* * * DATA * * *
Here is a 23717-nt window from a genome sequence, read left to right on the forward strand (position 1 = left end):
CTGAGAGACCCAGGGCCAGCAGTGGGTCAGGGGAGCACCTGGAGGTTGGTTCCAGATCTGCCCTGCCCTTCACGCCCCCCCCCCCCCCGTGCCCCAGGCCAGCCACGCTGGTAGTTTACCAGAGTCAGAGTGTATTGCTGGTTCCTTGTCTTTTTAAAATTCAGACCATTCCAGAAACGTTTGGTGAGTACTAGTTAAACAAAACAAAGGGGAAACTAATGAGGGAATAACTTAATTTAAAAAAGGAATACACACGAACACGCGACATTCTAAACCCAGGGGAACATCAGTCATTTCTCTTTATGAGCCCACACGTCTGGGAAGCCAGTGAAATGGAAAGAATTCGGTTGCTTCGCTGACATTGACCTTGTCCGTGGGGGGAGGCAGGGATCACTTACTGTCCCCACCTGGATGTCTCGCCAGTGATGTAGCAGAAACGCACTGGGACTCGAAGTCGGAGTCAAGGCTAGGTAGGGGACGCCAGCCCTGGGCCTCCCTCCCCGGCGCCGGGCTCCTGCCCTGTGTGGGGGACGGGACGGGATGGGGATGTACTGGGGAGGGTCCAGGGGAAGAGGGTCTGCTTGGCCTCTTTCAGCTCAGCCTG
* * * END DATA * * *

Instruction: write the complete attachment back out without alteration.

Here is a 23717-nt window from a genome sequence, read left to right on the forward strand (position 1 = left end):
CTGAGAGACCCAGGGCCAGCAGTGGGTCAGGGGAGCACCTGGAGGTTGGTTCCAGATCTGCCCTGCCCTTCACGCCCCCCCCCCCCCCGTGCCCCAGGCCAGCCACGCTGGTAGTTTACCAGAGTCAGAGTGTATTGCTGGTTCCTTGTCTTTTTAAAATTCAGACCATTCCAGAAACGTTTGGTGAGTACTAGTTAAACAAAACAAAGGGGAAACTAATGAGGGAATAACTTAATTTAAAAAAGGAATACACACGAACACGCGACATTCTAAACCCAGGGGAACATCAGTCATTTCTCTTTATGAGCCCACACGTCTGGGAAGCCAGTGAAATGGAAAGAATTCGGTTGCTTCGCTGACATTGACCTTGTCCGTGGGGGGAGGCAGGGATCACTTACTGTCCCCACCTGGATGTCTCGCCAGTGATGTAGCAGAAACGCACTGGGACTCGAAGTCGGAGTCAAGGCTAGGTAGGGGACGCCAGCCCTGGGCCTCCCTCCCCGGCGCCGGGCTCCTGCCCTGTGTGGGGGACGGGACGGGATGGGGATGTACTGGGGAGGGTCCAGGGGAAGAGGGTCTGCTTGGCCTCTTTCAGCTCAGCCTG